Fight the New Drug also make a great point: do we want to take sex tips from an industry that profits off fake orgasms  – and increasingly, faked “consent” videos? But the question of where and how to learn about sex is a pertinent one, something that society – and particularly the church – needs to grapple with more widely: if we are telling people that porn is not a good way of learning about sex, then what resources can we direct them to? Are we willing to have open, honest discussions that address the real issues people are facing in our porn-influenced culture?

“It doesn’t hurt anyone- it’s harmless fun.” 

Unfortunately, that just isn’t the case. Increasingly, we are thinking about the supply chains of our food, phones, cars, or clothes, ensuring that everyone involved in the process has been treated well and paid a fair wage. If we apply the same level of examination to the porn industry, it doesn’t take long to discover heartbreaking injustice.

There are undeniable links between porn and human trafficking. Some of the most popular porn sites in the world don’t verify the ages of everyone in the content being uploaded, let alone verifying consent. In fact, Mindgeek, Pornhub’s parent company, are currently facing a lawsuit for profiting off child pornography. And while there may be some performers in the industry who genuinely enjoy their jobs, we’ve heard far too many stories of willing performers arriving on set expecting to do one thing, but being coerced, blackmailed or tricked into doing something else.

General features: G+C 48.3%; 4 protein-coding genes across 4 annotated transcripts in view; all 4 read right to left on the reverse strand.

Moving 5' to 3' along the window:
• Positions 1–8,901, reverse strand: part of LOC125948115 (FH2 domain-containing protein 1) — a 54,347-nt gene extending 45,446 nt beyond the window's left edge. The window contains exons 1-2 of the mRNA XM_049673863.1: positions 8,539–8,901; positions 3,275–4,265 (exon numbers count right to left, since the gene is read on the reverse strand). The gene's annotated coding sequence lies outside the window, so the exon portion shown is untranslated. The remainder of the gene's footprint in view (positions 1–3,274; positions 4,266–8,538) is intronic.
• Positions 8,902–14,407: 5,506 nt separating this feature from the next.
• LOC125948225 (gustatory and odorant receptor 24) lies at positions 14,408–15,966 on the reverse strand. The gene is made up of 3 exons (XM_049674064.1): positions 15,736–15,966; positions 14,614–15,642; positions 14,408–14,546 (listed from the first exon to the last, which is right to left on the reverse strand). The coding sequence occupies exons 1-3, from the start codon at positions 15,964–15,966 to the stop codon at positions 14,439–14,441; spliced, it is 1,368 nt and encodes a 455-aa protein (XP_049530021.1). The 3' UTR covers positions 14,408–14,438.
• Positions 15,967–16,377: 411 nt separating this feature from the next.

Pornography undoubtably fuels violence against women, with 88 per cent of porn containing violent acts. Sam Benjamin, a former porn director, said of his job; “While my overt task at hand was to make sure that the girls got naked, my true responsibility as the director was to make sure the girls got punished. Scenes that stuck out, and hence made more money, were those in which the female ‘targets’ were verbally degraded and sometimes physically humiliated.”

This is just one example of the injustice that is rife within porn production, but that’s already enough to know that this isn’t an industry that we want to blindly support.

As the porn industry works hard to keep consumers in the dark about what really happens on the other side of the screen, and in the minds, hearts and bodies of those watching, people need to hear the truth about the costs of porn more than ever before. So, will we be bold enough to overcome the taboo of talking about porn in our churches and communities, in order to shine a light on injustice? We hope this article has inspired you and informed you for the courageous, culture-changing conversations our world needs.